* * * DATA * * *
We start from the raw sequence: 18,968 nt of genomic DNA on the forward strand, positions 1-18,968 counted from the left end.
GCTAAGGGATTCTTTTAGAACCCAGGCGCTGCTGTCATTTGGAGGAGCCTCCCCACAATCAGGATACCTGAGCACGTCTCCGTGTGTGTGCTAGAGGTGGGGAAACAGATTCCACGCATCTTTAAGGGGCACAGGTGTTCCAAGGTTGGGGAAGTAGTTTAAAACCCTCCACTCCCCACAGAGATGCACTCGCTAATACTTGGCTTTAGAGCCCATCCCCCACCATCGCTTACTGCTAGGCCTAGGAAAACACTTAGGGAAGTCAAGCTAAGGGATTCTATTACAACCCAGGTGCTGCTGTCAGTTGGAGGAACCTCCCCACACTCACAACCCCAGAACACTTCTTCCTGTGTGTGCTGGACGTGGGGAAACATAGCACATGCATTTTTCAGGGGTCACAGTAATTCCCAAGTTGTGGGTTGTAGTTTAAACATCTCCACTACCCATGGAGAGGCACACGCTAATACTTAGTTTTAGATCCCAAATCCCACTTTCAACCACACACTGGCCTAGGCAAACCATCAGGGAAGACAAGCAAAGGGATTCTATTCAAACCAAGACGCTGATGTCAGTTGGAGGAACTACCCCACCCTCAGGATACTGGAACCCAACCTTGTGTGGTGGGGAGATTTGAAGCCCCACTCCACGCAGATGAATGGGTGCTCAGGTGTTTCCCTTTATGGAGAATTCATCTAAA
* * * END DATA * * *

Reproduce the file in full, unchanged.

We start from the raw sequence: 18,968 nt of genomic DNA on the forward strand, positions 1-18,968 counted from the left end.
GCTAAGGGATTCTTTTAGAACCCAGGCGCTGCTGTCATTTGGAGGAGCCTCCCCACAATCAGGATACCTGAGCACGTCTCCGTGTGTGTGCTAGAGGTGGGGAAACAGATTCCACGCATCTTTAAGGGGCACAGGTGTTCCAAGGTTGGGGAAGTAGTTTAAAACCCTCCACTCCCCACAGAGATGCACTCGCTAATACTTGGCTTTAGAGCCCATCCCCCACCATCGCTTACTGCTAGGCCTAGGAAAACACTTAGGGAAGTCAAGCTAAGGGATTCTATTACAACCCAGGTGCTGCTGTCAGTTGGAGGAACCTCCCCACACTCACAACCCCAGAACACTTCTTCCTGTGTGTGCTGGACGTGGGGAAACATAGCACATGCATTTTTCAGGGGTCACAGTAATTCCCAAGTTGTGGGTTGTAGTTTAAACATCTCCACTACCCATGGAGAGGCACACGCTAATACTTAGTTTTAGATCCCAAATCCCACTTTCAACCACACACTGGCCTAGGCAAACCATCAGGGAAGACAAGCAAAGGGATTCTATTCAAACCAAGACGCTGATGTCAGTTGGAGGAACTACCCCACCCTCAGGATACTGGAACCCAACCTTGTGTGGTGGGGAGATTTGAAGCCCCACTCCACGCAGATGAATGGGTGCTCAGGTGTTTCCCTTTATGGAGAATTCATCTAAA